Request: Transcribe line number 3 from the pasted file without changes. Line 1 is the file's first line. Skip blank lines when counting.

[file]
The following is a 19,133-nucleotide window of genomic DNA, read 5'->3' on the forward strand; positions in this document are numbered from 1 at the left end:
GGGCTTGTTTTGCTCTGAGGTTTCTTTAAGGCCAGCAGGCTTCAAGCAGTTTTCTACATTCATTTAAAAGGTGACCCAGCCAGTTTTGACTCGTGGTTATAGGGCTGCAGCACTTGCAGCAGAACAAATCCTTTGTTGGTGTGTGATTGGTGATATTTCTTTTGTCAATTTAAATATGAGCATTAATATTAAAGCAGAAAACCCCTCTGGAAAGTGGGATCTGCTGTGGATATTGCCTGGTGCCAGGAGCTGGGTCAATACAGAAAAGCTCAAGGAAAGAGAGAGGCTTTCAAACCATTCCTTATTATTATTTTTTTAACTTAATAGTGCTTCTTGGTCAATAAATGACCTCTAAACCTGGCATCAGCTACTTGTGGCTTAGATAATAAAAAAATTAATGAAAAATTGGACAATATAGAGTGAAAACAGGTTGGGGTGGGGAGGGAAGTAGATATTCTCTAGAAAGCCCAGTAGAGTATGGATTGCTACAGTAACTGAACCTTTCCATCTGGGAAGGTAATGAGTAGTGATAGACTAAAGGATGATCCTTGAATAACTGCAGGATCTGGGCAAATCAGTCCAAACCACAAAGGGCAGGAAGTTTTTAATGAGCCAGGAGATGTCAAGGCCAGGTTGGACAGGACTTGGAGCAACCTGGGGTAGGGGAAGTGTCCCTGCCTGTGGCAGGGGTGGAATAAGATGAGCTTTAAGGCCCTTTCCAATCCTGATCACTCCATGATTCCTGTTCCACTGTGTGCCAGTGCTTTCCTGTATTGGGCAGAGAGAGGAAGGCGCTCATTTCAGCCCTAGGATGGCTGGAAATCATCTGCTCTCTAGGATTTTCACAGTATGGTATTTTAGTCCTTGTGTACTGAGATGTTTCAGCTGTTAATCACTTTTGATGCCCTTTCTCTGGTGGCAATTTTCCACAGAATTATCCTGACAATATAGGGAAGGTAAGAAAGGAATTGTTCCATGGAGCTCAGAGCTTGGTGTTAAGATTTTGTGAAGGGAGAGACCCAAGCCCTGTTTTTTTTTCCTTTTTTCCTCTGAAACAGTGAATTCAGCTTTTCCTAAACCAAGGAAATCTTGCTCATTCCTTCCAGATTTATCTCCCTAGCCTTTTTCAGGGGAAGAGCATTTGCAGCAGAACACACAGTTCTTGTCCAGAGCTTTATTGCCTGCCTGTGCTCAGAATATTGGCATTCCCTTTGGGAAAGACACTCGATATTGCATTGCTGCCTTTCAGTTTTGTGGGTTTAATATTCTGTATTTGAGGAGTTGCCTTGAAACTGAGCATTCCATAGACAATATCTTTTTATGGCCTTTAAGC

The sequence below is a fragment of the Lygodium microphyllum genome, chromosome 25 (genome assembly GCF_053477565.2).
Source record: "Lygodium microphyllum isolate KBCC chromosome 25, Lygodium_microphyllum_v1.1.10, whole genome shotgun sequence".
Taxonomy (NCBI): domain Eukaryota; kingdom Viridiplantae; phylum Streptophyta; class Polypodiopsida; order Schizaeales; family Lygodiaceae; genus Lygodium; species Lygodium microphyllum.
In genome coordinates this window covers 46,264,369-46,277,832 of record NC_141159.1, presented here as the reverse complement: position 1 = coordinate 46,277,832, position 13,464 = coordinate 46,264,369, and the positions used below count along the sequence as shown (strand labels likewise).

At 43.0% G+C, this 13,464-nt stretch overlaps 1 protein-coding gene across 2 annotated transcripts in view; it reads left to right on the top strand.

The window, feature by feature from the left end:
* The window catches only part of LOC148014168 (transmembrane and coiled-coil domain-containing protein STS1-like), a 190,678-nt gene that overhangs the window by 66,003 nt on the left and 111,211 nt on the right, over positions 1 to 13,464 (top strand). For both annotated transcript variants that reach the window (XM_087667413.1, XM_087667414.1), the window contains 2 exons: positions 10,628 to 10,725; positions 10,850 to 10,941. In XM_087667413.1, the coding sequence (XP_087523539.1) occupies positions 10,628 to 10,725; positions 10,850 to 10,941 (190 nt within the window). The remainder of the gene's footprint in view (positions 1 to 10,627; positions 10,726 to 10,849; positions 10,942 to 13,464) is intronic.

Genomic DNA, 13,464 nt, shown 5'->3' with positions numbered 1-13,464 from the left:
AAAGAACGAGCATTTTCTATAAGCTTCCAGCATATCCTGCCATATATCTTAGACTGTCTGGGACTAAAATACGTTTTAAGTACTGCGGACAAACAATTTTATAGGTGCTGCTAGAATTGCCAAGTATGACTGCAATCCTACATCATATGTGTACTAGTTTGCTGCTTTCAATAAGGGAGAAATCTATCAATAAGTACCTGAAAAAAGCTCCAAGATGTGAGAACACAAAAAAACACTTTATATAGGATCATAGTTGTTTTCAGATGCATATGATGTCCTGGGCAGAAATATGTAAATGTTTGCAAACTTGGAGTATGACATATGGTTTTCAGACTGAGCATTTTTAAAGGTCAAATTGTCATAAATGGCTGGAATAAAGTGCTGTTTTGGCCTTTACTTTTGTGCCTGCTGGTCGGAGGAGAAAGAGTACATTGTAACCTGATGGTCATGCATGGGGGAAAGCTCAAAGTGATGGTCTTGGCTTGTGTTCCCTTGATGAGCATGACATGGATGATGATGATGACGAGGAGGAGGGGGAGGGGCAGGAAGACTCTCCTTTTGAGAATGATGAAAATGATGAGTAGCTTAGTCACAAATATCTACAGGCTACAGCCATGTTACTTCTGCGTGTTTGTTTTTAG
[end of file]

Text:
The sequence below is a fragment of the Lygodium microphyllum genome, chromosome 25 (genome assembly GCF_053477565.2).